3D printing has always struck me as either the beginning of an entirely new economic model or a geeky hobby that will ultimately peter out. I tend to think more the former but only time will tell. In the current state of technology, a 3D printer prints objects in plastic rather than words on paper. This technology remains in its infancy and is heavily used by geeks and hobbyists to print toys and iPod cases, but it can manufacture many objects in a garage that in the past required a factory.
Maximum PC has a lengthy and useful article about 3D printing (http://www.maximumpc.com/article/features/inside_makerbot_future_3d_prin...). The article focuses on MakerBot, a two-person company that makes affordable 3D printers out of a factory in Brooklyn. The MakerBot vision of the future is one in which we can download and manufacture any object whenever we want (http://www.thingiverse.com). If you go to their website, you can view a list of the stuff people have created with the MakerBot. The Thingiverse includes simple, useful everyday objects such as bathplugs, doorknobs, hooks, and many, many novelties and toys: the Gothic Cathedral Play Set, a toy bunny, a devil head sculpture, Warhammer figures, Lego men, a Green Lantern ring, and a selection of iPhone cases and iPad holders. The MakerBot turns digital designs into real objects.
If you feel like ordering a MakerBot (and really someone on Republibot should do so and report back), it costs $1,225.00 and takes about 8-12 hours to build. It comes in two sizes, the Cupcake, which prints objects around the size of a cupcake, and the Thing-O-Matic, which prints objects around the size of a kitten. Once built the MakerBot’s fills as much desk space as a big microwave, and you can print objects by downloading designs from the Thingiverse, or by creating your own designs using 3D modeling software.
A bit of research on the web demonstrates that 3D printers are growing in usefulness and are now much more than just a geeky hobby. Surgeons have created 3D models to help them prepare for difficult operations. Specially constructed bandages designed for individual patients and wounds can be printed. Architectural firms can print 3D models. Businesses can produce prototypes of products (http://www.businessweek.com/technology/content/oct2008/tc2008103_077223.htm).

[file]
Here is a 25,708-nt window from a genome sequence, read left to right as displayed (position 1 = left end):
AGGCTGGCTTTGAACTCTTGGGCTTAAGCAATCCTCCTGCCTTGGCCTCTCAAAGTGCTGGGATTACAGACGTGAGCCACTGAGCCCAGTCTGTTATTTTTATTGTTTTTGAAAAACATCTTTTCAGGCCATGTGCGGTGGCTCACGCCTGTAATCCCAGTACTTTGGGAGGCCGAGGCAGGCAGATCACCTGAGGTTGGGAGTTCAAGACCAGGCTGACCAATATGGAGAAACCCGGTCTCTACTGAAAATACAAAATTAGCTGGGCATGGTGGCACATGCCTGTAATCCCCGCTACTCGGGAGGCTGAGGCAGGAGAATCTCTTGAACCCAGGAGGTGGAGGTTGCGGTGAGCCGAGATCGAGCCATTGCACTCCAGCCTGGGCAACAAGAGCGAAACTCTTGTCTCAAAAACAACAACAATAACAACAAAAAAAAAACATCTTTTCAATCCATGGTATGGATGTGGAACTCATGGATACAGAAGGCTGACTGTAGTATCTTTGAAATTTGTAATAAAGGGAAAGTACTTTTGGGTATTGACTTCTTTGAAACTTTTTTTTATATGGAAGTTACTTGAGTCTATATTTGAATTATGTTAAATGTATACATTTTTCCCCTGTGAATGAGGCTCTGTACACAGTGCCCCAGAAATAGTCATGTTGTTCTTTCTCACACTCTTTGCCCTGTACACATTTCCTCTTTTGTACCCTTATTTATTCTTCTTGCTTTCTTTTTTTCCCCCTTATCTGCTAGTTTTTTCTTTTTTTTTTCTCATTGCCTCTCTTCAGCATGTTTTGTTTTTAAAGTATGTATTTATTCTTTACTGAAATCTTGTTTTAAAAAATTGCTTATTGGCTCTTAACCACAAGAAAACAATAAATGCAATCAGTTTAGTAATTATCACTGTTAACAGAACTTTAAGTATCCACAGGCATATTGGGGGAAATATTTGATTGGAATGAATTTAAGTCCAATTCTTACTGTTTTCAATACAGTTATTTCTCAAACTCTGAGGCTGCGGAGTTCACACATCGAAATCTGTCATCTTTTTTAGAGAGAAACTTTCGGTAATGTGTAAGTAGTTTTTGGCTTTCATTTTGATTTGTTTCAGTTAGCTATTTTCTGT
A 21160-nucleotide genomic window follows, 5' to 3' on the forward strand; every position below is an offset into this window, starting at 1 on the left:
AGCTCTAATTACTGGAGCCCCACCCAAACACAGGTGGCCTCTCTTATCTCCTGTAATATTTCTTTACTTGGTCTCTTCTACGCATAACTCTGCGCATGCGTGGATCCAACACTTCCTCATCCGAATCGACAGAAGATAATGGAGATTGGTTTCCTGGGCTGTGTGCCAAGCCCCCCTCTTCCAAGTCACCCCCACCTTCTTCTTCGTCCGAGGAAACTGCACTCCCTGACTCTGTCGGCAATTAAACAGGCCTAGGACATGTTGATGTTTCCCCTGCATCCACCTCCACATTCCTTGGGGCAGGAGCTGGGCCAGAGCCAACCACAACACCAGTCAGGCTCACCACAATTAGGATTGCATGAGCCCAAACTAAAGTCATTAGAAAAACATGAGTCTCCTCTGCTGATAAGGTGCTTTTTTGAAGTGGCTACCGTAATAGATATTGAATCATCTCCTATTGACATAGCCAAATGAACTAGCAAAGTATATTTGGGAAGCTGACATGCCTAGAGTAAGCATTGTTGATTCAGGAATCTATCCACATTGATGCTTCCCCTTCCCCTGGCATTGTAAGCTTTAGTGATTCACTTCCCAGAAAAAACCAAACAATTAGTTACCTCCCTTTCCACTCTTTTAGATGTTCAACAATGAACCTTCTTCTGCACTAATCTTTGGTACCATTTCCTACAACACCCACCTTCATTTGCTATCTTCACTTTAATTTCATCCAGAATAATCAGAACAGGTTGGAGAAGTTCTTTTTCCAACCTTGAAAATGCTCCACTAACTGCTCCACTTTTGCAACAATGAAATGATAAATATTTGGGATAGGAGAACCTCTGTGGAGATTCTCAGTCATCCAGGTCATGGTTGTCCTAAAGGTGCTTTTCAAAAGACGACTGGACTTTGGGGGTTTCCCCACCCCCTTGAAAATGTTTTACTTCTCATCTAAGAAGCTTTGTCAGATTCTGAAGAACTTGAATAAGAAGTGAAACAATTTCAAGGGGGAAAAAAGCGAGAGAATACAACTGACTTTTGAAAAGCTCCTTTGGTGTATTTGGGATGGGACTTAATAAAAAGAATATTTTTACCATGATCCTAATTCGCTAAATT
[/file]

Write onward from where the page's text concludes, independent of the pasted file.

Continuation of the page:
The NYTimes points out that 3-D printing is leading to businesses that sell “iPhone cases, lamps, doorknobs, jewelry, handbags, perfume bottles, clothing and architectural models” (http://www.nytimes.com/2010/09/14/technology/14print.html?_r=1).
The Times points out that there’s one California company trying to build houses. It’s printer would fit into a tractor trailer and would download patterns and print out layers of concrete which could be connected and form the walls of a house.
3D printers allow small manufacturers to more easily create products and print them to order, but in the long run the printers do create a number of challenges for the future economy. 3D printing is manufacturing without workers, which is a boon to small manufactures, but not so much to the workers. It’s unclear what the economic effect of 3D printers will be. The loss of jobs for manufacturing workers might hurt America less than one might imagine because most American companies design products and then manufacture them oversees. Instead of outsourcing manufacturing to China, American companies could print many products themselves. A country like China, which has export-led economic growth, could be utterly devastated. More robust and complicated 3D printers would certainly destroy many assembly line jobs and make creativity and design the center of the economy.
There’s another problem or complexity here as well. Let’s say you design a superb iPhone case. You sell it, and it becomes a hot commodity. What’s to stop people from just printing it in their garage rather than paying you for it? You could sell the plans, perhaps at a reduced price, so people could print it themselves, but why pay you at all if they can copy your design or get a pirated blueprint off the Internet?
Although individual consumers would certainly benefit from this type of technology, what will it do to the world economy? What will happen to the economy when 3D printing can print circuitry and complex mechanical devices and not just plastic doodads?
Many singularity types have predicted that 3D printing will lead to a Utopia where anything you want can be printed from cheap raw materials. That type of change would shift our economic model from an economy of scarcity to an economy of abundance. Would we then live in a utopia where most commodities are freely available, and people can focus on art and self-actualization? Or would we live in a massive welfare state, a jobless dystopia where boredom and anomie lead to violence and self-destruction (a Clockwork Orange future)? Would we be forced to adopt socialism or a negative income tax because of the joblessness the 3D printers might create? And these scenarios are assuming the robots or zombies haven’t already taken over.
Robert Bee is a freelance writer and professional librarian living in New Jersey. He can be reached at firstname.lastname@example.org